I went through a hair braiding phase starting in middle school and ending sometime around my senior year of high school. First, I had my friends do it for me and my mom would pay them. From then, I used to wait until my older sister came home for major holidays because she would do it for free and my mom saw that as a better option.
Pretty soon, that schedule stopped working out for me and one day I sat down, determined to learn how to install them myself. Several (and I do mean several) hours later I had a head full of braids courtesy of myself. From then, my hair care took on a monkey-see, monkey-do kind of pattern. Everything I know about hair, I taught to myself.
It’s pretty normal to take your hair journey into your own hands and learn how to care for it yourself (almost all of my favorite bloggers went through the same phase themselves).
The more you learn the more you realize how easy it can be. Plus, there is something so liberating about being able to do whatever you want to your hair, whenever you want.
The question is: how far should you take your DIY? From box braids I graduated to self relaxing, then I figured out that I could make my own clips in and I am currently rocking my first self installed sew-in. However, it’s been a long bumpy road and it’s definitely not for everyone. Here are some of the pros and cons I’ve come across while learning how to care for my own hair.
You learn more about your hair along the way
Way back when my mother had a standing bi-weekly stylist appointment for me, it was great. I only had to maintain my hair in between appointments and she would take care of the deep conditioning*, washing, trims, all of it really.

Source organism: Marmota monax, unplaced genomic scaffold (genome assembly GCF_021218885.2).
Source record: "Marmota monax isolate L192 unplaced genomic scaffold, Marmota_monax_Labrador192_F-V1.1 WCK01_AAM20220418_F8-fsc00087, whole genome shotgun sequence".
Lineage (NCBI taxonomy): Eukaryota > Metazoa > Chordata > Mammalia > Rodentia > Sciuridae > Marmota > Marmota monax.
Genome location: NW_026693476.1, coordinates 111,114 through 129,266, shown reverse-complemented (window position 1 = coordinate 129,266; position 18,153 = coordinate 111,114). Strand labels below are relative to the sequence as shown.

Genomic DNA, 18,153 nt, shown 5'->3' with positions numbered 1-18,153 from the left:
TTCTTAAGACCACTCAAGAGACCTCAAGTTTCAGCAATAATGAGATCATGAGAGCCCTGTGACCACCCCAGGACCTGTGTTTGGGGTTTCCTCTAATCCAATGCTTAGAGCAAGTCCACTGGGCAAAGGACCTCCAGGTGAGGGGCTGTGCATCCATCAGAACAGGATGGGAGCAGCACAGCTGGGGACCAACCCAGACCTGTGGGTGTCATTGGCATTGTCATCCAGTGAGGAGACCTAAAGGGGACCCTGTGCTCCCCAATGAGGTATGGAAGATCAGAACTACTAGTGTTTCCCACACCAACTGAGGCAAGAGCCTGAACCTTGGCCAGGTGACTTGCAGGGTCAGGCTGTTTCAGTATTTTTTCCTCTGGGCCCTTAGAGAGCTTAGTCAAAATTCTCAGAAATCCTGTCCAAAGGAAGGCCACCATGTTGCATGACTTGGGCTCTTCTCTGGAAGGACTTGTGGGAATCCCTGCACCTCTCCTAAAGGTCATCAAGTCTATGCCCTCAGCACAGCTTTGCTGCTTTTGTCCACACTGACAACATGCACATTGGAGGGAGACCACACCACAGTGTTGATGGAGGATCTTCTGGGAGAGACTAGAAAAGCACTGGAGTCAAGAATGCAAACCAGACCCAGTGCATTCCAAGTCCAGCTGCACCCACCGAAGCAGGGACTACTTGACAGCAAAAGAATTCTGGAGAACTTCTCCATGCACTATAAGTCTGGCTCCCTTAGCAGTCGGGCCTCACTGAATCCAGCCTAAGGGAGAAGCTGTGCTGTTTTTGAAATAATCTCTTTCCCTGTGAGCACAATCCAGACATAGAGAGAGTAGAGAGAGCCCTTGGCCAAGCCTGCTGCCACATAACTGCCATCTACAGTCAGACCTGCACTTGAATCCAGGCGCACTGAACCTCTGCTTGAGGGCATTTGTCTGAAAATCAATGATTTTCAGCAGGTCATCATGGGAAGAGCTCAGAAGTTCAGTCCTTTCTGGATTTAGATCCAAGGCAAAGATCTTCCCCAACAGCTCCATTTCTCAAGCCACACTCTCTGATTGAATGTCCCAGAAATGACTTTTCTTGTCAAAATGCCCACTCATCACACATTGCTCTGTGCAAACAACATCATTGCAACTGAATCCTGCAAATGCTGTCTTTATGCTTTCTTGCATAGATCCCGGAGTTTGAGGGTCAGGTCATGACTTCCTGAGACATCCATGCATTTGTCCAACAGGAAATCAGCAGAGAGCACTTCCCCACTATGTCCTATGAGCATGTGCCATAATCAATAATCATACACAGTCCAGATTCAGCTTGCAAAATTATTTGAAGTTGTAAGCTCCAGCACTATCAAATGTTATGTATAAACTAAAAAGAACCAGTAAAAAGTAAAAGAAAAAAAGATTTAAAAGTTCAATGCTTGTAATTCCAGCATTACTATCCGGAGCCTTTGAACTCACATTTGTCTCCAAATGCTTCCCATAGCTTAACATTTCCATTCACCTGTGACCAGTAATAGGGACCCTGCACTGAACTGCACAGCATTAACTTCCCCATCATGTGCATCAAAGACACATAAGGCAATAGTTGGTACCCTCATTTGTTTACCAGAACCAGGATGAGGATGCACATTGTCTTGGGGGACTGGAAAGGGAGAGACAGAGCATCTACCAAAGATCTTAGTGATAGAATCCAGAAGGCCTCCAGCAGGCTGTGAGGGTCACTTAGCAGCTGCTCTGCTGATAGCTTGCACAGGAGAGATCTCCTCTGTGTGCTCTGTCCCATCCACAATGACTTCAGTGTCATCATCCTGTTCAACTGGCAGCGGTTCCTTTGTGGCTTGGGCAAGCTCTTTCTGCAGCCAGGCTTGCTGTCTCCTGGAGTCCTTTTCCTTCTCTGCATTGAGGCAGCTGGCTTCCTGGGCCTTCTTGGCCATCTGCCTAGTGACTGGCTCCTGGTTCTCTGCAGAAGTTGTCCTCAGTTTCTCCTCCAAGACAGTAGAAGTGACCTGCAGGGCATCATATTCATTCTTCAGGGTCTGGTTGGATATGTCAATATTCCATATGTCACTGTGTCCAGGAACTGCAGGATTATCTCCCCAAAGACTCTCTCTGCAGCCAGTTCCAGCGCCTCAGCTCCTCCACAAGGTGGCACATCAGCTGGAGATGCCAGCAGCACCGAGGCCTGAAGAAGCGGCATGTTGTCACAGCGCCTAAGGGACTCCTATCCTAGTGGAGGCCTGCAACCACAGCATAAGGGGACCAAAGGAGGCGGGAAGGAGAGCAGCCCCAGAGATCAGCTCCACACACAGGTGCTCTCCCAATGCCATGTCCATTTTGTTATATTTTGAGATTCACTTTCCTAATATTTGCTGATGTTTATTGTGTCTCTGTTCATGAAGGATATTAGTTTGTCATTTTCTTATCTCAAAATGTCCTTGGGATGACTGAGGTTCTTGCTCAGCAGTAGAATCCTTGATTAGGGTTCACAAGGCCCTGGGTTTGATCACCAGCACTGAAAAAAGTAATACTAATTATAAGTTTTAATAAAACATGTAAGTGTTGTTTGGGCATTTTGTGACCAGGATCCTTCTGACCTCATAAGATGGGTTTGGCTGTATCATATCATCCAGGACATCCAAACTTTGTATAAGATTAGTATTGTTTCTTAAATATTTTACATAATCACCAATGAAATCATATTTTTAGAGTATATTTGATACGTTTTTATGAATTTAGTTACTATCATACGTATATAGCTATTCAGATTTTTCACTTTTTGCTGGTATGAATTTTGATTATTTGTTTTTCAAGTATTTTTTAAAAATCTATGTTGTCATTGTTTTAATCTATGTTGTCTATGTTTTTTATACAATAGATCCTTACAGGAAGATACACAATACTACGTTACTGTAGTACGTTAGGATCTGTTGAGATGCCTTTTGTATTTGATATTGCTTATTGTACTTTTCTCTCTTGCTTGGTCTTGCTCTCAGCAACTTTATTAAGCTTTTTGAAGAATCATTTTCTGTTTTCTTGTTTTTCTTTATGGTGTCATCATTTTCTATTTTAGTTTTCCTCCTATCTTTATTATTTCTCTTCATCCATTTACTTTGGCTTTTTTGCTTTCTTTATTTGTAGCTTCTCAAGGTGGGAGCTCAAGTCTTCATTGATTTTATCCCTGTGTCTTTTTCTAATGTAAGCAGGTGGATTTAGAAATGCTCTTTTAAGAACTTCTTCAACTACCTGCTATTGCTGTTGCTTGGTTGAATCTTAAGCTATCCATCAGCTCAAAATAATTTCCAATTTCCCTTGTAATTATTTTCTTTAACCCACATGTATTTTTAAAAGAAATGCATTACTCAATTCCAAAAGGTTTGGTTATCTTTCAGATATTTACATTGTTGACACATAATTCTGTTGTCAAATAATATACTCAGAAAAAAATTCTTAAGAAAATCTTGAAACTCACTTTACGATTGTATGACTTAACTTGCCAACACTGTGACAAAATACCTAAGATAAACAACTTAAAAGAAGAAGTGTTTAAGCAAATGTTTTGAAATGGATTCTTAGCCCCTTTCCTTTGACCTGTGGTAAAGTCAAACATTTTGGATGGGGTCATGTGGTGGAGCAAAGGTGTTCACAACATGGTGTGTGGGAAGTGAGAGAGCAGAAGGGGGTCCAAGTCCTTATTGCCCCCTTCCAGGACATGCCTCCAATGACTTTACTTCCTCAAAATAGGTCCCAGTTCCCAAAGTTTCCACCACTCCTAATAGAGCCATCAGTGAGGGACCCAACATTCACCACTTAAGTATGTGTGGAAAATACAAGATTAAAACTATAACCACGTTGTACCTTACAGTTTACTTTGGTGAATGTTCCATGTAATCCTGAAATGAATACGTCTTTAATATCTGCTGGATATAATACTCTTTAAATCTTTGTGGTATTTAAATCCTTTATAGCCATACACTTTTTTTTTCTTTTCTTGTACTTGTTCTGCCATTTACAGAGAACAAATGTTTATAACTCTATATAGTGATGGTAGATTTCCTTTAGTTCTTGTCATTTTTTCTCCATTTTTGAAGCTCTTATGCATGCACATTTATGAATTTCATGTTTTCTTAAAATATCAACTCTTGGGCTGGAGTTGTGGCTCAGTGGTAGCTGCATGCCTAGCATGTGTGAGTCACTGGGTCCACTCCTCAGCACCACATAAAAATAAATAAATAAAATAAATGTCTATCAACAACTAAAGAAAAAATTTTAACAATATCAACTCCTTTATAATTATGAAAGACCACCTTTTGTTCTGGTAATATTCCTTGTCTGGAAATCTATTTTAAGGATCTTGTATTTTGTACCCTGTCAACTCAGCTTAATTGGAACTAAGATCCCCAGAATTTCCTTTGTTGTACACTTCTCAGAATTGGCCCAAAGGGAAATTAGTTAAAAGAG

Then the appointments started to wean…and so did my hair. The problem was I didn’t know how to take care of my own hair without the help of my stylist.
Sure I knew to wrap it every night, but wash days were a nightmare and my hair suffered greatly because of it. Fast forward to today when my hair falls off I usually know exactly why and what it needs. The only reason is because I have been its primary caretaker for so long now. By learning how to do treatments at home (deep conditioning*, hot oil, trims, etc) you also learn what your hair likes and dislikes.
I’m not going to lie: my latest at home sew in is a product of me not being able to afford going to a salon and not wanting to wait until my next paycheck to do it.
Truthfully, those salon visits tend to add up. Looking back, I’ve saved so much money just by learning how to do things myself. Plus, when I’m ready to change it up I can do it without the these-braids-have-not-been-in-long-enough-to-get-my-money’s-worth guilt.
As I was alluding to in my last point it’s fun to switch things up. Box braids this week, a sew-in the next and a braid-out the week after! Maybe you guys are less…fidgety with your hair care, but I definitely get bored easily.
It’s a lot easier to change things up with your hair when you can do it yourself. Aside from the time and the money you save, no one knows what you’re envisioning as well as you do, of course there’s the execution factor to consider.
The learning curve
As we all know, doing your own hair is much harder than doing someone else’s. Also, you have to practice something a few times before you actually become good at it.